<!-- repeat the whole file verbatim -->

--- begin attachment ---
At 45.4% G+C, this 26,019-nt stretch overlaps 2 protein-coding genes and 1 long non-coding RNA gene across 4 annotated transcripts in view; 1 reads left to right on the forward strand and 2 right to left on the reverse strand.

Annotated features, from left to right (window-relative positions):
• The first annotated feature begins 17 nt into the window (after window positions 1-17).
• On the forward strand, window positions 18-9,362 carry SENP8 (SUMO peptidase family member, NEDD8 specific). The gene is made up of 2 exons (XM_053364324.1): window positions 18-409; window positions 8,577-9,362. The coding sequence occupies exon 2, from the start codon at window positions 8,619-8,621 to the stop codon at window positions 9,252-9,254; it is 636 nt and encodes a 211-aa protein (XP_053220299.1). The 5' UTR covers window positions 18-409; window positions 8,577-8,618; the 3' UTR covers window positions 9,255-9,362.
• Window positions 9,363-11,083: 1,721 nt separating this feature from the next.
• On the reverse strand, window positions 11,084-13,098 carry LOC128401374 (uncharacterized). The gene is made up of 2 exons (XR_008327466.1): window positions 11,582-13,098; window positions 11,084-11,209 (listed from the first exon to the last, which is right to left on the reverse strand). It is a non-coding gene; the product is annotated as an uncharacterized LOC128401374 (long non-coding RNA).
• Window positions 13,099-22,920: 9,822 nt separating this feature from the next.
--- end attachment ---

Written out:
At 45.4% G+C, this 26,019-nt stretch overlaps 2 protein-coding genes and 1 long non-coding RNA gene across 4 annotated transcripts in view; 1 reads left to right on the forward strand and 2 right to left on the reverse strand.

Annotated features, from left to right (window-relative positions):
• The first annotated feature begins 17 nt into the window (after window positions 1-17).
• On the forward strand, window positions 18-9,362 carry SENP8 (SUMO peptidase family member, NEDD8 specific). The gene is made up of 2 exons (XM_053364324.1): window positions 18-409; window positions 8,577-9,362. The coding sequence occupies exon 2, from the start codon at window positions 8,619-8,621 to the stop codon at window positions 9,252-9,254; it is 636 nt and encodes a 211-aa protein (XP_053220299.1). The 5' UTR covers window positions 18-409; window positions 8,577-8,618; the 3' UTR covers window positions 9,255-9,362.
• Window positions 9,363-11,083: 1,721 nt separating this feature from the next.
• On the reverse strand, window positions 11,084-13,098 carry LOC128401374 (uncharacterized). The gene is made up of 2 exons (XR_008327466.1): window positions 11,582-13,098; window positions 11,084-11,209 (listed from the first exon to the last, which is right to left on the reverse strand). It is a non-coding gene; the product is annotated as an uncharacterized LOC128401374 (long non-coding RNA).
• Window positions 13,099-22,920: 9,822 nt separating this feature from the next.